On Dec. 8, 2022, a Reddit user posted on the r/interestingasfuck subreddit a video of what appeared to be an aerial drone with a flamethrower that was torching a wasp nest in a tree. The post was captioned simply as, "A flamethrower drone taking out a wasp nest." We soon found evidence that supported the clip came from a real video.
The video was recorded near a brick structure and showed a watermark for TikTok user @bebeetok, who had posted the video hours earlier on the same day.
Other videos posted by @bebeetok showed that the account appeared to specialize in videos about bees and wasps, as well as harvesting honey in jars. The account's oldest video was from August of the same year.
One TikTok comment said, "FAKE." Another asked, "Is this real?" A third commenter remarked, I legit can't believe some of the shit I see on this app. This is one of those rare times where I am like holy shit the future is here." Also, one person joked, "Bee serious this is real ?? Unbeelivable."
We did not find any other videos on the TikTok account that showed a drone and flamethrower being used on a wasp nest. It's unclear if the user recorded the video or if it was simply reposted from a source we were unable to locate. We asked the user about the video but did not receive a response.
A search of the web for stories about an aerial drone that can take out a wasp nest led us to an article from two years before.
On Dec. 11, 2020, The Associated Press published a story about efforts to destroy wasp nests with fire in China, as they had purportedly been stinging local residents:
BEIJING (AP) — A drone has been converted into a flying flamethrower in central China in a fiery campaign to eradicate more than 100 wasp nests.
Blue Sky Rescue, a volunteer group that conducts search and rescue and other emergency work, have teamed up with villagers in Zhong county near the city of Chongqing.
They raised 80,000 yuan ($12,200) to buy a drone and equip it with a gasoline tank and an arm-length nozzle.
In other words, the Blue Sky Rescue group customized a drone to add a flamethrower-style device. The customized drone shown in photographs in The AP's story matched that of the drone in the video that was posted to Reddit and TikTok. This led us to the conclusion that the video was authentic, which meant a "True" fact-check rating.
On the same day that The AP reported the story, South China Morning Post (SCMP) also uploaded a video that showed the drone taking out wasp nests. The exact same clip seen on Reddit and TikTok did not appear in SCMP's video, but the same customized aerial drone was visible.
One of the clips that appeared in South China Morning Post's video was also available with its original sound on Newsflare. Additionally, we also located a different Reddit post from April 2022 that showed another nest being torched.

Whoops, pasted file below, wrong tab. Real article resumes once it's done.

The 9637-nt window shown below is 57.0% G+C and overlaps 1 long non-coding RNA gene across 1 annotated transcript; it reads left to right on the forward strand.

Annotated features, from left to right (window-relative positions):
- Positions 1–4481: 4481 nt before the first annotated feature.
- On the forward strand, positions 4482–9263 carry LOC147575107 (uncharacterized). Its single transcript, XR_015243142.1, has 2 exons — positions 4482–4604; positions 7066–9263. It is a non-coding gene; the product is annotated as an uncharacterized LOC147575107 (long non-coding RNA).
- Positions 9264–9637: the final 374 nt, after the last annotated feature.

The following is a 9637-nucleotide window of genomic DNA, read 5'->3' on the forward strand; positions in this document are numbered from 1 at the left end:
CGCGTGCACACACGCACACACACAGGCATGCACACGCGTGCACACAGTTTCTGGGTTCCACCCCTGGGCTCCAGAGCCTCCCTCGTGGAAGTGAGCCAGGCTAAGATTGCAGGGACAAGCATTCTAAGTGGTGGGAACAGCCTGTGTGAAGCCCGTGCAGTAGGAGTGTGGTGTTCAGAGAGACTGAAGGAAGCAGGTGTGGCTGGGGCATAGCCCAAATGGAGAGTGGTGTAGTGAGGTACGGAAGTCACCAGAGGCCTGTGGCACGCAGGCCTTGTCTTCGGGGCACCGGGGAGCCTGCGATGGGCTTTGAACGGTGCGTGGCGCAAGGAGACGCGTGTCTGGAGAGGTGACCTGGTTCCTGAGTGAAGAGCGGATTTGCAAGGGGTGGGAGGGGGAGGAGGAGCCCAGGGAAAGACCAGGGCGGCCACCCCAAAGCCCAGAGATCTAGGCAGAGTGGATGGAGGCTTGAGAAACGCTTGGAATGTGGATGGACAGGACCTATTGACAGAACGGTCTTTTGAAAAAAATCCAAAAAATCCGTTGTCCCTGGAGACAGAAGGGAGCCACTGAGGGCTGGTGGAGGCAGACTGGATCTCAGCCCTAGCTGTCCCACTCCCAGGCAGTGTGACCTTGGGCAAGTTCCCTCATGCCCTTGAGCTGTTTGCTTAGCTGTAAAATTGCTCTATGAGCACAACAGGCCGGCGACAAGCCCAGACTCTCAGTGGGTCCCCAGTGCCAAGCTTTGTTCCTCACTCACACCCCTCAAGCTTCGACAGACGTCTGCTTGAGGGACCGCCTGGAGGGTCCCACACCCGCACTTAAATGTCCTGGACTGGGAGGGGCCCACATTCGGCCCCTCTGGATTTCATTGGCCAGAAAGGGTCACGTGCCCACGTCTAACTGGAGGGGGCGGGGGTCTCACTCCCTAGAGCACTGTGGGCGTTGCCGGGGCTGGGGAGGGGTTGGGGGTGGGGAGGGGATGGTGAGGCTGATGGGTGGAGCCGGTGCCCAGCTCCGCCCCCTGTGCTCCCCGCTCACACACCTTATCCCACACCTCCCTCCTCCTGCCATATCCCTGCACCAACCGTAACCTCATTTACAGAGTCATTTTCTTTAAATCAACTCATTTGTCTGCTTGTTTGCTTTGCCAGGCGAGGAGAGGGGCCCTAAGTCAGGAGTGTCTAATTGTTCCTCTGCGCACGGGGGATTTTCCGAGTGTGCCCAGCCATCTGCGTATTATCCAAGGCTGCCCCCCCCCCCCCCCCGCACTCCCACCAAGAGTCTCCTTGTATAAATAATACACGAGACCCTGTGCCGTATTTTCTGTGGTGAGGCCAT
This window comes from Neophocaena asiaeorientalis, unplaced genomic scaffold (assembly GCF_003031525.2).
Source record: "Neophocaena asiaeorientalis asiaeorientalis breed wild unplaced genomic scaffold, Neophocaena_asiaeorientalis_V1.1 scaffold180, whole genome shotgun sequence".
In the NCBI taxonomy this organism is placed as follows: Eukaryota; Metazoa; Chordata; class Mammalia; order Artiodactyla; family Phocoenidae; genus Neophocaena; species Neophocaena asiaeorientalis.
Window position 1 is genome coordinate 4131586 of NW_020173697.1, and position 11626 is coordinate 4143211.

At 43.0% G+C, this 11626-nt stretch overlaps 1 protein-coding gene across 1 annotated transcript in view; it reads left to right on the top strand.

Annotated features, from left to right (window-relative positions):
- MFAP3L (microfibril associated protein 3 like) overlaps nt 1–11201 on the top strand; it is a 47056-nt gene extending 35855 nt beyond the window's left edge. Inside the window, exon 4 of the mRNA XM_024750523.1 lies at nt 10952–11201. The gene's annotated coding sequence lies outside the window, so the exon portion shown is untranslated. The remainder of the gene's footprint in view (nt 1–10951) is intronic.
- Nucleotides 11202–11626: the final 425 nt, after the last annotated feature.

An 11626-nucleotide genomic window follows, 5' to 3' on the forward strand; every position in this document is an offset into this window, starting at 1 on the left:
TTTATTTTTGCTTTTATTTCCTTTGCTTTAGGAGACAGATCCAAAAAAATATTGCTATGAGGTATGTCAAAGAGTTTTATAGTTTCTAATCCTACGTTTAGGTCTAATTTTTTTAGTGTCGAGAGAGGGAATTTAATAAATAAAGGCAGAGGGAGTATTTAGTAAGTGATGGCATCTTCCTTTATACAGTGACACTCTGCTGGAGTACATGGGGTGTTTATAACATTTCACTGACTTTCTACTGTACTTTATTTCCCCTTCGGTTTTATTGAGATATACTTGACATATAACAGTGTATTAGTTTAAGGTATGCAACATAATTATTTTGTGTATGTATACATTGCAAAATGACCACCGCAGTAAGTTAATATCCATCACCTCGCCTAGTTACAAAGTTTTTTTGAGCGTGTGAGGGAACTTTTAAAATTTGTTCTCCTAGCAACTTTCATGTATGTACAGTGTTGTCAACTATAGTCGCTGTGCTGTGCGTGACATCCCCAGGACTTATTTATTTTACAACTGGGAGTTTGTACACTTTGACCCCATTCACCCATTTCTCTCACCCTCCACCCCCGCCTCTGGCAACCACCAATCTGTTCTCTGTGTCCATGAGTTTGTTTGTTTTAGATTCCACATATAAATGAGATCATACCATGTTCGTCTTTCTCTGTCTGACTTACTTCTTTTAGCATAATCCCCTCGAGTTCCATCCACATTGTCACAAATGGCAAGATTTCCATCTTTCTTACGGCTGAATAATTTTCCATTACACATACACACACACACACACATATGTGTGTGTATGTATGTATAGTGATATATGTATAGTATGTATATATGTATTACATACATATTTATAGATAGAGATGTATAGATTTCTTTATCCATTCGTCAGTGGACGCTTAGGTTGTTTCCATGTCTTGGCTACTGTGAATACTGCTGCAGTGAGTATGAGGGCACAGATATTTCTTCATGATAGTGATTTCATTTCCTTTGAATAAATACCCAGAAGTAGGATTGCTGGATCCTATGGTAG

Consulting the Experts
First, let's establish the fact that "all hornets are wasps, but not all wasps are hornets," as published by Almanac.com.
One Reddit user claimed in a comment that the nest belonged to bald-faced hornets. Another person replied that the nest seemed to be abandoned in the fall. Rather than placing blind trust in anonymous commenters, we contacted several experts.
Michael F. Potter is a provost's distinguished service professor emeritus, who is retired from the Department of Entomology at the University of Kentucky. We showed Potter the video. By email, he told us, "It probably is a bald-faced hornet nest, a type of 'wasp' that often makes its nest up in trees."
Potter also said that he didn't think the flamethrower device on the drone was a good idea for two reasons. "Bald-faced hornet nests die off in late fall and early winter with the coming of colder temperatures, so if you leave the nest alone, it will die off on its own." The other reason was that he believed it to be a fire hazard.
"The only time I recommend removal is when the nest is lower in the tree canopy, say within 10-12 ft. of the ground, where it could be disturbed by kids playing or passersby," Potter added.
George C. Hamilton, who is with the Department of Entomology at Rutgers School of Environmental and Biological Sciences, also believed it to be a bald-faced hornet nest, adding, "I am 95% sure." Hamilton told us by email, "At the time of year [shown in the video] it appears to be essentially harmless because all of the members of the nest including the queen are dead. The new queens produced by the nest have also left and are hibernating in protected areas. In the spring they become active and find their own place to build a nest."
Hamilton also provided us with an interesting tidbit. "Not all hornets are hornets, which is the case for the bald-faced hornet," he said. "It's one of the problems with common names. The only true hornet in the U.S. is European hornet (Vespa crabro). Bald-faced hornets are in the wasp genus (Dolichovespula) which includes 7 or 8 species including yellow jackets."
Speaking of yellow jackets, Howard Russell, an entomologist with the Department of Plant, Soil and Microbial Sciences at Michigan State University, told us that it's "hard to say" from just looking at the video, but that, "My first thought is a yellowjacket nest (Vespula spp)."
'Florida Veteran Fined by HOA' Meme
The news from The Associated Press apparently inspired a satirical meme that showed up on iFunny.co three days after the story went up in December 2020.
The meme showed what may have been an alternate angle of the same drone torching the same nest from the video, or perhaps a different drone and/or nest. It read, "Florida veteran fined by HOA for torching wasps' nest with flamethrower drone he named after ex-wife."
USA Today also debunked this specific claim about Florida in the past, giving it a rating of "False."